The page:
Positive aspects: Human health benefits, etc.
We know of several ways humans benefit from biodiversity. Signs that biodiversity provides better physical and mental health or social connections and is linked to human health and well-being are beginning to appear. A new way of viewing biodiversity as a form of capital and infrastructure is also emerging. Furthermore, discussions are being held on a concept called the biodiversity hypothesis, which suggests that a reduction in biodiversity may be associated with more disease in humans.
Setting national and global targets for biodiversity
The Kunming-Montreal Global Biodiversity Framework
A number of frameworks including the Kunming-Montreal Global Biodiversity Framework (GBF) were adopted at the Fifteenth meeting of the Conference of the Parties (COP-15) to the Convention on Biological Diversity (CBD). The set of items was proposed and agreed upon included the GBF, indicators and progress management methods for the targets it set, and methods for implementing it. However, an agreement has not been reached regarding actual indicators and progress management, which will be discussed at the 2024 United Nations Biodiversity Conference (COP16) of the Parties to the UN CBD, which is to be held in Turkey in late October 2024.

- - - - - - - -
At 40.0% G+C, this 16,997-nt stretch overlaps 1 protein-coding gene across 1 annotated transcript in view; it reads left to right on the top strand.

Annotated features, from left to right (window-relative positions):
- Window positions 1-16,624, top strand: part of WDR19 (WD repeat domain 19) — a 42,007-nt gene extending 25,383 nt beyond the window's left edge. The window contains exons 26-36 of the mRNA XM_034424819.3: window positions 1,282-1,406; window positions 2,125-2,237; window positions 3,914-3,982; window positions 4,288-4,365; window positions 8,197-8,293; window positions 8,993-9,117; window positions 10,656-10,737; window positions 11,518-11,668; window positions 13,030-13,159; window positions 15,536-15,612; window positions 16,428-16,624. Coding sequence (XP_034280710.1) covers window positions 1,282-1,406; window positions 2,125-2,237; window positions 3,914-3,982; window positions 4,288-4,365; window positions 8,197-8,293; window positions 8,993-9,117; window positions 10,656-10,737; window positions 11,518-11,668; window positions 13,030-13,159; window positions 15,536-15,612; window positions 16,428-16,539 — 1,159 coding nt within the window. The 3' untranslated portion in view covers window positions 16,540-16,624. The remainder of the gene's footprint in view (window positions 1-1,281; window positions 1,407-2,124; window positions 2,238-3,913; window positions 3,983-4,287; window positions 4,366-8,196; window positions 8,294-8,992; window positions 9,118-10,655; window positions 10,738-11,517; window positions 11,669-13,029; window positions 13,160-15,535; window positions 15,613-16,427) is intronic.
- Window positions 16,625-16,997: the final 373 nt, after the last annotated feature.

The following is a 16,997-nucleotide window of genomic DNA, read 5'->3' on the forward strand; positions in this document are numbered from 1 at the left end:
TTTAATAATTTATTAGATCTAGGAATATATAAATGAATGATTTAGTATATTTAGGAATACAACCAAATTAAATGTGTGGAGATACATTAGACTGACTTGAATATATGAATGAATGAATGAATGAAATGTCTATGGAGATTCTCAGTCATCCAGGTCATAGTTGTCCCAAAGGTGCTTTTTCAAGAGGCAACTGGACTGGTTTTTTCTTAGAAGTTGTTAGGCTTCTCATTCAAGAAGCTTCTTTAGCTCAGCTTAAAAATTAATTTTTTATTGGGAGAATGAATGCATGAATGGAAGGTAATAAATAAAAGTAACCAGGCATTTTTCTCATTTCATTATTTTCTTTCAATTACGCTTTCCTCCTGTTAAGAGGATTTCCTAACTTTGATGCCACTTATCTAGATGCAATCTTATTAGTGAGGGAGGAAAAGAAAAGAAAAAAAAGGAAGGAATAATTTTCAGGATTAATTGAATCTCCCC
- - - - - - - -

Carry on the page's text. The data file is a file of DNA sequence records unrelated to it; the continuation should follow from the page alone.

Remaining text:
The Kunming-Montreal GBF has also elevated ambitions overall, leading to the establishment of several numerical targets. These include an initiative called “30 by 30,” in which governments aim to designate 30% of Earth’s land and ocean area as protected areas by 2030. While the phrase “nature positive” itself was not adopted in the Kunming-Montreal GBF, it incorporated nature-positive concepts like halting biodiversity loss and improving biodiversity.
The Kunming-Montreal GBF also included health-related targets. Target 5 mentions pathogen spill-over in the trade in wild species, placing the One Health Approach at the forefront, while Target 12 discusses the roles of urban green spaces related to human health and well-being. While it is good for each of these targets to be included, the passage mentioning the One Health Approach does not convey an understanding of its total impact on biodiversity. Furthermore, its treatment of health and well-being is limited to urban spaces, which leaves the impression that this item was somewhat trivialized.
In response to the Kunming-Montreal GBF, Japan finalized its National Biodiversity Strategy 2023-2030 on March 31, 2023. That strategy included indicators and was created relatively early in response to the Kunming-Montreal GBF. It mentions Health and One Health and positions a nature-positive approach at the forefront.
The G7 Health Ministers’ Meeting in Nagasaki